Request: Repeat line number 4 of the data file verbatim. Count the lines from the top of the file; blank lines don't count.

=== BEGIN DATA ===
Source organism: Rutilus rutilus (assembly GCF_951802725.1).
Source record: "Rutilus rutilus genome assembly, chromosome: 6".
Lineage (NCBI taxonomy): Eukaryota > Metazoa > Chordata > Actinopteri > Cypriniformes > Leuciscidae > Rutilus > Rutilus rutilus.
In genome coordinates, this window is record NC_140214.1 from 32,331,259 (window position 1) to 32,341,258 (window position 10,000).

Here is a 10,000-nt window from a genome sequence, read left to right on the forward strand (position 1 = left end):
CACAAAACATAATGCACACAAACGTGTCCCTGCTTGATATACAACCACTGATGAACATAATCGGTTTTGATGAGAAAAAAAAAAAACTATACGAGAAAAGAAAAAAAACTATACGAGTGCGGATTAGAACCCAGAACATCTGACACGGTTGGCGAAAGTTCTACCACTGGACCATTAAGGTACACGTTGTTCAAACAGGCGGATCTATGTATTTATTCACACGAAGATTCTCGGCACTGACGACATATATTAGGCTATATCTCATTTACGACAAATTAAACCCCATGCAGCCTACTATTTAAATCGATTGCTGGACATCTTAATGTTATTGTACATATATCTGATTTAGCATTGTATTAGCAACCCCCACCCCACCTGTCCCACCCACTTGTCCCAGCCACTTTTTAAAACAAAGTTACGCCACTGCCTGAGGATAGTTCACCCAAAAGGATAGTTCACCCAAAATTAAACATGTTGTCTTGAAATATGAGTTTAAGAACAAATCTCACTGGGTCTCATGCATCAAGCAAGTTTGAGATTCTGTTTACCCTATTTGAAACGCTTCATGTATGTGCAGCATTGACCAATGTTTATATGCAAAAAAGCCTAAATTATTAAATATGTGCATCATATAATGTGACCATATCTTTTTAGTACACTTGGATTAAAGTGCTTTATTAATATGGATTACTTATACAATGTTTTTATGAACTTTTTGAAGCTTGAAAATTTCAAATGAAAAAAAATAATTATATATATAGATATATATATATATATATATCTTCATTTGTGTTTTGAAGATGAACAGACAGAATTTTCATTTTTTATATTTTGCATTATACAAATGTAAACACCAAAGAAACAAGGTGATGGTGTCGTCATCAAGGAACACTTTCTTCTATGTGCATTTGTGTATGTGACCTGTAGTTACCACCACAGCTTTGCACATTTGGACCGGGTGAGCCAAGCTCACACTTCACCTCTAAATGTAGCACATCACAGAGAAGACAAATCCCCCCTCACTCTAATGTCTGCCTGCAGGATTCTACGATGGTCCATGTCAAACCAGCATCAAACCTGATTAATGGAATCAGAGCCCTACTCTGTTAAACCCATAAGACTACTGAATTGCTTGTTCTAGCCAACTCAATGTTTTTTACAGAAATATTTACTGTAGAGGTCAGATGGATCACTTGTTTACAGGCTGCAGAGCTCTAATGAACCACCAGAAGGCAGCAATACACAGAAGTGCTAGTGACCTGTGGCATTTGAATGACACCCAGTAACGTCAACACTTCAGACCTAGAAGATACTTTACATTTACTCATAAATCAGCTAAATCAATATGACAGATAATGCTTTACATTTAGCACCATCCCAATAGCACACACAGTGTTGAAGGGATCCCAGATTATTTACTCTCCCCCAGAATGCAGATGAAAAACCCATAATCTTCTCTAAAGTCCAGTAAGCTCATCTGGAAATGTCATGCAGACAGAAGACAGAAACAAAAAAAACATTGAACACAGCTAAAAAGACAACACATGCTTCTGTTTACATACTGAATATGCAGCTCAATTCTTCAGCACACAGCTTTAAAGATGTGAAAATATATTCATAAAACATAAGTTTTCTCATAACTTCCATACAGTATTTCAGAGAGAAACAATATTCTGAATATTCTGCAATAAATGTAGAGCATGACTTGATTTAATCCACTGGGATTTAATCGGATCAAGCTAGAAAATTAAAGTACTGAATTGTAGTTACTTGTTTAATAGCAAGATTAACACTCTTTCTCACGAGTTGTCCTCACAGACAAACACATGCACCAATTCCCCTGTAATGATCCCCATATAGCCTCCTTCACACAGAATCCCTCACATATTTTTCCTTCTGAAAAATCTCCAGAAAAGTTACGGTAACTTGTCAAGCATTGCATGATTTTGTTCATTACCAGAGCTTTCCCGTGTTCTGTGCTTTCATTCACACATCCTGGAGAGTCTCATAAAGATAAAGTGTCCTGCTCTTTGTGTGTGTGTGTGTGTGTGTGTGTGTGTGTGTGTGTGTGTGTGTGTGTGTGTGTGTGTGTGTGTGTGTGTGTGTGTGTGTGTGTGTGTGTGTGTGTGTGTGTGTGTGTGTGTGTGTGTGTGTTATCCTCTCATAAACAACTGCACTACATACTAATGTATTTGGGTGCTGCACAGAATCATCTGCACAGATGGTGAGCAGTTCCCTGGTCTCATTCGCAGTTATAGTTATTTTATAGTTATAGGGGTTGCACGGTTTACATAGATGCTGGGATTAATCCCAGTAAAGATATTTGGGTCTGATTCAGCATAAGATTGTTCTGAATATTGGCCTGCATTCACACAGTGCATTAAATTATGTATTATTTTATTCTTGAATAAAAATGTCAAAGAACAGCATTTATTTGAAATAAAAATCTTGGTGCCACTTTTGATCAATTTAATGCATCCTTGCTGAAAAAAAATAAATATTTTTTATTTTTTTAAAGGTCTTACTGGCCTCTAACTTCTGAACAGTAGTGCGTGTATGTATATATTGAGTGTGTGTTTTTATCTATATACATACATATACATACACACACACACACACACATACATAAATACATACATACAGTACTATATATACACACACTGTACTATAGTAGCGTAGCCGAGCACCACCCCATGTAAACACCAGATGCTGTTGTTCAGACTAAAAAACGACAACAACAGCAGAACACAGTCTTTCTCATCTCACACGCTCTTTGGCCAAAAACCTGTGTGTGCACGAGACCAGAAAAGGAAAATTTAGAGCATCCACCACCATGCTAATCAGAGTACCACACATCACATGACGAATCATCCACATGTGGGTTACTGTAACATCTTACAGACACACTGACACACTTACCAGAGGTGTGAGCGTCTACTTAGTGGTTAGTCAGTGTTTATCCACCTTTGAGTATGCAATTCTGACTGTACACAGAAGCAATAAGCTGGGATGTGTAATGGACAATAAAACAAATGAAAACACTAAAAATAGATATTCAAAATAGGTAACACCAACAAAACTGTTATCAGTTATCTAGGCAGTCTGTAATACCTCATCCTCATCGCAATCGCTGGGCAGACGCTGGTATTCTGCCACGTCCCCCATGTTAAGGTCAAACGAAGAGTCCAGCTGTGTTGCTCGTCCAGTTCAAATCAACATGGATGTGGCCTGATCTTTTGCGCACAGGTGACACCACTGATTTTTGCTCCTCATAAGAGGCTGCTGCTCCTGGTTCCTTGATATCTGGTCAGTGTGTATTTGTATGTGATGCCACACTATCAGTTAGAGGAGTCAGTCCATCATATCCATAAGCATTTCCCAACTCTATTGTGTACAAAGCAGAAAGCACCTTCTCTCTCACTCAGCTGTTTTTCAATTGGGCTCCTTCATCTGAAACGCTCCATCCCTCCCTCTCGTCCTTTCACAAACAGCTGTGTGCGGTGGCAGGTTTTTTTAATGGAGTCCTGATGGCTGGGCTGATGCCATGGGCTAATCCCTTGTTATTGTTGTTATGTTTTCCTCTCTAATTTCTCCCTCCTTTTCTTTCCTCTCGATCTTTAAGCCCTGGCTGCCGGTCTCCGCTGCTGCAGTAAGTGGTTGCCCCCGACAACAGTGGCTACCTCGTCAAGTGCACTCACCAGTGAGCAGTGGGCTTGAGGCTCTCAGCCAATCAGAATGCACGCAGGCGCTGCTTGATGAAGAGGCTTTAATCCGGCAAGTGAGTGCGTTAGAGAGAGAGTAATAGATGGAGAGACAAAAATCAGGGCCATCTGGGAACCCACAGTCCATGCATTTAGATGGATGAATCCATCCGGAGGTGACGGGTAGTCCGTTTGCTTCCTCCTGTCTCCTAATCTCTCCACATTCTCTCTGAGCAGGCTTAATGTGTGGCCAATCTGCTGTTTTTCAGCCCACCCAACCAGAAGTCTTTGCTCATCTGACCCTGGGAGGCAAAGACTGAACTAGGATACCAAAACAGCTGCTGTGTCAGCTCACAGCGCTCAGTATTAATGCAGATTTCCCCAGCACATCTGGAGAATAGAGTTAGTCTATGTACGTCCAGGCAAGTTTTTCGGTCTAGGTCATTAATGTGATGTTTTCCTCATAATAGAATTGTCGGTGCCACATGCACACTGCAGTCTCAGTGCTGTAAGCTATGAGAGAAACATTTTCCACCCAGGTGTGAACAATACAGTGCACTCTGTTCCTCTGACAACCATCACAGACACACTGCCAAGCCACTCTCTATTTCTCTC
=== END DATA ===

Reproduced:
In genome coordinates, this window is record NC_140214.1 from 32,331,259 (window position 1) to 32,341,258 (window position 10,000).